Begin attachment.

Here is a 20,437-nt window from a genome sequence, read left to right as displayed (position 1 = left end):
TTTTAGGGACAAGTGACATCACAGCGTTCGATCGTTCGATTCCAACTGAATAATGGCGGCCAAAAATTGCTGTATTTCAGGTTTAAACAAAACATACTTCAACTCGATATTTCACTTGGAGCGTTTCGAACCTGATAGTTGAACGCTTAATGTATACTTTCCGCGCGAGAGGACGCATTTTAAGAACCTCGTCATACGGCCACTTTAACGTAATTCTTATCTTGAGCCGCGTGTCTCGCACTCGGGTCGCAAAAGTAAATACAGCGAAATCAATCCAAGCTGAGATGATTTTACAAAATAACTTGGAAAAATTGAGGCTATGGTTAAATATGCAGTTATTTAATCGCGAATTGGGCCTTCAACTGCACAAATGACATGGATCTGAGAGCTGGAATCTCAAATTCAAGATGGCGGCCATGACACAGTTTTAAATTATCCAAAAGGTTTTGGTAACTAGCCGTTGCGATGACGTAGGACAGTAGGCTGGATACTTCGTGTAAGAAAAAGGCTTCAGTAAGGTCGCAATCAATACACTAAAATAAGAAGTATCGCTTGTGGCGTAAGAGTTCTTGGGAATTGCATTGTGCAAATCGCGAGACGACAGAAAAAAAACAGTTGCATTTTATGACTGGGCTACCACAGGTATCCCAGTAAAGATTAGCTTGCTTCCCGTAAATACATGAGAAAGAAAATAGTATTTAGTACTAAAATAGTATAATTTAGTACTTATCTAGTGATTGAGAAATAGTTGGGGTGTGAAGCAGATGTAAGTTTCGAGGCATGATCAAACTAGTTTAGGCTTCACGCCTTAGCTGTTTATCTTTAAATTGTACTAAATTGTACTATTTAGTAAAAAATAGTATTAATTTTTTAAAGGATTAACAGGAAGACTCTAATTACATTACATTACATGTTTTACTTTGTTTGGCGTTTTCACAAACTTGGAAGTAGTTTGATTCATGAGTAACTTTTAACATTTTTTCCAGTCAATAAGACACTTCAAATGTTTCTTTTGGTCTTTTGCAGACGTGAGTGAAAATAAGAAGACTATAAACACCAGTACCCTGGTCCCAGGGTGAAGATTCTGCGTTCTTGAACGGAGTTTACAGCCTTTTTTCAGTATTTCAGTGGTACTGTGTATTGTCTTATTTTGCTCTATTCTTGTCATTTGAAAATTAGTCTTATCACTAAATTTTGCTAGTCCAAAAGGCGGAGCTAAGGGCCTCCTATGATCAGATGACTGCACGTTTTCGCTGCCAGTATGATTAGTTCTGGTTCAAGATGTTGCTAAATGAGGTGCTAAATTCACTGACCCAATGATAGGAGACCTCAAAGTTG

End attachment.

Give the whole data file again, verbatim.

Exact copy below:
Here is a 20,437-nt window from a genome sequence, read left to right as displayed (position 1 = left end):
TTTTAGGGACAAGTGACATCACAGCGTTCGATCGTTCGATTCCAACTGAATAATGGCGGCCAAAAATTGCTGTATTTCAGGTTTAAACAAAACATACTTCAACTCGATATTTCACTTGGAGCGTTTCGAACCTGATAGTTGAACGCTTAATGTATACTTTCCGCGCGAGAGGACGCATTTTAAGAACCTCGTCATACGGCCACTTTAACGTAATTCTTATCTTGAGCCGCGTGTCTCGCACTCGGGTCGCAAAAGTAAATACAGCGAAATCAATCCAAGCTGAGATGATTTTACAAAATAACTTGGAAAAATTGAGGCTATGGTTAAATATGCAGTTATTTAATCGCGAATTGGGCCTTCAACTGCACAAATGACATGGATCTGAGAGCTGGAATCTCAAATTCAAGATGGCGGCCATGACACAGTTTTAAATTATCCAAAAGGTTTTGGTAACTAGCCGTTGCGATGACGTAGGACAGTAGGCTGGATACTTCGTGTAAGAAAAAGGCTTCAGTAAGGTCGCAATCAATACACTAAAATAAGAAGTATCGCTTGTGGCGTAAGAGTTCTTGGGAATTGCATTGTGCAAATCGCGAGACGACAGAAAAAAAACAGTTGCATTTTATGACTGGGCTACCACAGGTATCCCAGTAAAGATTAGCTTGCTTCCCGTAAATACATGAGAAAGAAAATAGTATTTAGTACTAAAATAGTATAATTTAGTACTTATCTAGTGATTGAGAAATAGTTGGGGTGTGAAGCAGATGTAAGTTTCGAGGCATGATCAAACTAGTTTAGGCTTCACGCCTTAGCTGTTTATCTTTAAATTGTACTAAATTGTACTATTTAGTAAAAAATAGTATTAATTTTTTAAAGGATTAACAGGAAGACTCTAATTACATTACATTACATGTTTTACTTTGTTTGGCGTTTTCACAAACTTGGAAGTAGTTTGATTCATGAGTAACTTTTAACATTTTTTCCAGTCAATAAGACACTTCAAATGTTTCTTTTGGTCTTTTGCAGACGTGAGTGAAAATAAGAAGACTATAAACACCAGTACCCTGGTCCCAGGGTGAAGATTCTGCGTTCTTGAACGGAGTTTACAGCCTTTTTTCAGTATTTCAGTGGTACTGTGTATTGTCTTATTTTGCTCTATTCTTGTCATTTGAAAATTAGTCTTATCACTAAATTTTGCTAGTCCAAAAGGCGGAGCTAAGGGCCTCCTATGATCAGATGACTGCACGTTTTCGCTGCCAGTATGATTAGTTCTGGTTCAAGATGTTGCTAAATGAGGTGCTAAATTCACTGACCCAATGATAGGAGACCTCAAAGTTG